Robson merchants expect another lean summer

Business picking up, but pillars of retail corridor's economy will still be missing

Business along Vancouver’s Robson Street retail corridor is starting to improve, but it is still miles from its pre-pandemic pace | Chung Chow

On a warm sunny day in June, Robson Street is busy with shoppers and the afternoon lunch crowd. Things appear to be almost normal. But “normal” is still many, many months away yet.

“Traffic is getting to a higher volume for us right now, so we are hiring more people,” said Emma Chan, assistant manager at Steve Madden Shoes on Robson. “We are planning for more people to come in on busier days. Things are slowly progressing, definitely. We’ve seen a rise in our numbers, but it’s been a slow rise.”

“Definitely it’s catching up,” said Maya Saoud, owner of The Candy Room, who had to cut back her store’s hours of operation during the pandemic.

Chris Cheung, manager of the family owned Canadian Crafts, which is heavily dependent on tourism, expects he may have one good month in August before the usual seasonal drop-off in the fall.

“I’m down 95%,” he said, adding that he had to lay off seven of his 10 staff and cut hours of operation nearly in half. He has managed to keep the shop open thanks to government supports and “a very understanding landlord.”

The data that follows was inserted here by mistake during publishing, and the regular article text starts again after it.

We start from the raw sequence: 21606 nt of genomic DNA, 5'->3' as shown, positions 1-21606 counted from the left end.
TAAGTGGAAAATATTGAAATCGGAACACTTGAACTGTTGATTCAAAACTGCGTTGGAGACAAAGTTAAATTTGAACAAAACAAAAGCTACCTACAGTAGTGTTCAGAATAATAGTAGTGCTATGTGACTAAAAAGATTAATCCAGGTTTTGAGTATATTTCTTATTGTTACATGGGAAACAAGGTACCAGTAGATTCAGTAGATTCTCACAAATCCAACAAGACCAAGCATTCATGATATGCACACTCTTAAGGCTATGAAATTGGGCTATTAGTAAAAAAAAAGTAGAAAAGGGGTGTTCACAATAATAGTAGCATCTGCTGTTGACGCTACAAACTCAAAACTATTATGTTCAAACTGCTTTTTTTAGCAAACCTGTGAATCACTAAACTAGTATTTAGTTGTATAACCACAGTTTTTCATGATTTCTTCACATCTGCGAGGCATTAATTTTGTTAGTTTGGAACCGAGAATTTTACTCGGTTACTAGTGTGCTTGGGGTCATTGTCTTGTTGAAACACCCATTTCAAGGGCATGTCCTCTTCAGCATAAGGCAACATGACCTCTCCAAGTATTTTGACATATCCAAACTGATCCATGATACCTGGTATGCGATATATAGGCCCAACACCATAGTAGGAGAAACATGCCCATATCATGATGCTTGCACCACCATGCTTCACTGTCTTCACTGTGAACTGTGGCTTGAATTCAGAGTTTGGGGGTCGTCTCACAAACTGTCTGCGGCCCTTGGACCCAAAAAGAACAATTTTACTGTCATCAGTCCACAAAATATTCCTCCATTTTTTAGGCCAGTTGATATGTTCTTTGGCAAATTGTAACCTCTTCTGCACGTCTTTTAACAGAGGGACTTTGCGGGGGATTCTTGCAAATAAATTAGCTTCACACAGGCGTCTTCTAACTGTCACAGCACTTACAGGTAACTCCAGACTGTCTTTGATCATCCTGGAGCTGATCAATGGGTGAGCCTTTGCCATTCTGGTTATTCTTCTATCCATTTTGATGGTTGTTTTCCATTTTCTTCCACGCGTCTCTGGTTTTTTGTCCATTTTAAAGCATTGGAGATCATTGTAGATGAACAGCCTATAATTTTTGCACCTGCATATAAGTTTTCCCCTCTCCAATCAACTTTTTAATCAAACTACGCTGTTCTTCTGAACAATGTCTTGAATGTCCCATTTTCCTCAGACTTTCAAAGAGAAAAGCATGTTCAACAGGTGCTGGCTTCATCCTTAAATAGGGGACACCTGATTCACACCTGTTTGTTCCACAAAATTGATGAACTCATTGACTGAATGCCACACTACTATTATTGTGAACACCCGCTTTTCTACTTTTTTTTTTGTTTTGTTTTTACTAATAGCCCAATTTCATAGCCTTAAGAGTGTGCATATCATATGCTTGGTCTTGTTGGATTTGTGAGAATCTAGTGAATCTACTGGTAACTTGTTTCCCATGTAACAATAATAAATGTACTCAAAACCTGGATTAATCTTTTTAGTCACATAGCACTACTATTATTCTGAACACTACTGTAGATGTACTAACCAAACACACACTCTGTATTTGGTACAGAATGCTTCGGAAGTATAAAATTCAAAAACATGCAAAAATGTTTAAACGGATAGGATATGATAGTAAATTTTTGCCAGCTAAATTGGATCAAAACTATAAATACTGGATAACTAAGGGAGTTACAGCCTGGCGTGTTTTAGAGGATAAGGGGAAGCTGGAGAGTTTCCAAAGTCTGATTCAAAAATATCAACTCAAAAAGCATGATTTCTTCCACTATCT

While shop owners along Robson Street are expecting business to be more brisk this summer than last summer, as some provincial restrictions are relaxed, they’re under no illusions that it will get back to anything resembling “normal” this year, in terms of foot traffic and sales.

While some are making cautious plans to rehire or hire new employees or extend hours of operation, once business starts picking up, the reality is that four pillars of Robson Street’s commerce will still be missing in 2021: international tourists (notably cruise ship traffic), conferences, summer festivals and a downtown office workforce.

Some business owners are taking a wait-and-see approach before they start making any plans for extending hours or rehiring.

While the B.C. government has set phased restart and reopening dates for July 1 and September 7, business owners have seen dates like these come and go before, only to be extended or reinstated through “circuit breaker” restrictions. And the federal government has yet to announce when Canada’s border with the U.S. will reopen to unrestricted travel. It’s hard to make business plans with all that uncertainty. It’s particularly hard for hotels.

The Blue Horizon is one of several hotels on Robson Street, but the only one officially in the Robson Street Business Association’s (RSBA) district. It is very quiet inside. Its restaurant is closed throughout the week and opens only for weekend brunch.

Hotel manager Andrea Kynoch is hoping to see an uptick, now that British Columbians are permitted to travel more freely within B.C. But the reality is that half the hotel’s usual business – international travellers – will be absent again this summer.

“Fifty per cent of visitors in years past were international, and a significant number of people cruised Alaska,” Kynoch said. “I think that has an impact on the entire city and all the businesses downtown.”